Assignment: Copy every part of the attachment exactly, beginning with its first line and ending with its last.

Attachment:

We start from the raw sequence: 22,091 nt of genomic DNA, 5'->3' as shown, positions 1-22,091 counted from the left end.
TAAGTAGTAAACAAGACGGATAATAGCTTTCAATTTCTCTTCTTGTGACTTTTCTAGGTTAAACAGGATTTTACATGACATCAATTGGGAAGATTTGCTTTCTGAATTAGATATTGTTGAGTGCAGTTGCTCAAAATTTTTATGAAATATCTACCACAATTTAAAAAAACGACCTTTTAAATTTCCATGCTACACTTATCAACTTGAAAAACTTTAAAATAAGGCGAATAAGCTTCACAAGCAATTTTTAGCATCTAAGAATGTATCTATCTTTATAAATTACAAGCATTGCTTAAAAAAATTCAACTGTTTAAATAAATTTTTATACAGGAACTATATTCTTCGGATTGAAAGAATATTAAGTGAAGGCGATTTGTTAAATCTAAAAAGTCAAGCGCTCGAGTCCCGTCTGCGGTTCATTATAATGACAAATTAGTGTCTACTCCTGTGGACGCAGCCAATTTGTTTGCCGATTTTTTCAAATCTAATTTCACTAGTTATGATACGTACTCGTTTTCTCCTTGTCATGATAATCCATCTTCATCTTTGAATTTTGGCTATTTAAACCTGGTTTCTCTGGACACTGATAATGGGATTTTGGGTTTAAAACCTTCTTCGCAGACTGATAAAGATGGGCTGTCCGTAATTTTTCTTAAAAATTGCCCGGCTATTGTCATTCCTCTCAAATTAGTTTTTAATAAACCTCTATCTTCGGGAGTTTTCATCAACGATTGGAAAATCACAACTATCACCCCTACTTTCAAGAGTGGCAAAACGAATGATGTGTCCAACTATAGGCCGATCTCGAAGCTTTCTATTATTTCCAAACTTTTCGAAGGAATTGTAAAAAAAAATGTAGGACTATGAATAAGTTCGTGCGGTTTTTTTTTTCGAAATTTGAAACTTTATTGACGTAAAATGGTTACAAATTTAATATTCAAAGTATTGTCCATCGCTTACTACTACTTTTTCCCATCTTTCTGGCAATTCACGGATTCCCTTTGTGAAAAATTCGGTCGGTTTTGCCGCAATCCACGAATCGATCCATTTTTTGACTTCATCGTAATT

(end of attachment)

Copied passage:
We start from the raw sequence: 22,091 nt of genomic DNA, 5'->3' as shown, positions 1-22,091 counted from the left end.
TAAGTAGTAAACAAGACGGATAATAGCTTTCAATTTCTCTTCTTGTGACTTTTCTAGGTTAAACAGGATTTTACATGACATCAATTGGGAAGATTTGCTTTCTGAATTAGATATTGTTGAGTGCAGTTGCTCAAAATTTTTATGAAATATCTACCACAATTTAAAAAAACGACCTTTTAAATTTCCATGCTACACTTATCAACTTGAAAAACTTTAAAATAAGGCGAATAAGCTTCACAAGCAATTTTTAGCATCTAAGAATGTATCTATCTTTATAAATTACAAGCATTGCTTAAAAAAATTCAACTGTTTAAATAAATTTTTATACAGGAACTATATTCTTCGGATTGAAAGAATATTAAGTGAAGGCGATTTGTTAAATCTAAAAAGTCAAGCGCTCGAGTCCCGTCTGCGGTTCATTATAATGACAAATTAGTGTCTACTCCTGTGGACGCAGCCAATTTGTTTGCCGATTTTTTCAAATCTAATTTCACTAGTTATGATACGTACTCGTTTTCTCCTTGTCATGATAATCCATCTTCATCTTTGAATTTTGGCTATTTAAACCTGGTTTCTCTGGACACTGATAATGGGATTTTGGGTTTAAAACCTTCTTCGCAGACTGATAAAGATGGGCTGTCCGTAATTTTTCTTAAAAATTGCCCGGCTATTGTCATTCCTCTCAAATTAGTTTTTAATAAACCTCTATCTTCGGGAGTTTTCATCAACGATTGGAAAATCACAACTATCACCCCTACTTTCAAGAGTGGCAAAACGAATGATGTGTCCAACTATAGGCCGATCTCGAAGCTTTCTATTATTTCCAAACTTTTCGAAGGAATTGTAAAAAAAAATGTAGGACTATGAATAAGTTCGTGCGGTTTTTTTTTTCGAAATTTGAAACTTTATTGACGTAAAATGGTTACAAATTTAATATTCAAAGTATTGTCCATCGCTTACTACTACTTTTTCCCATCTTTCTGGCAATTCACGGATTCCCTTTGTGAAAAATTCGGTCGGTTTTGCCGCAATCCACGAATCGATCCATTTTTTGACTTCATCGTAATT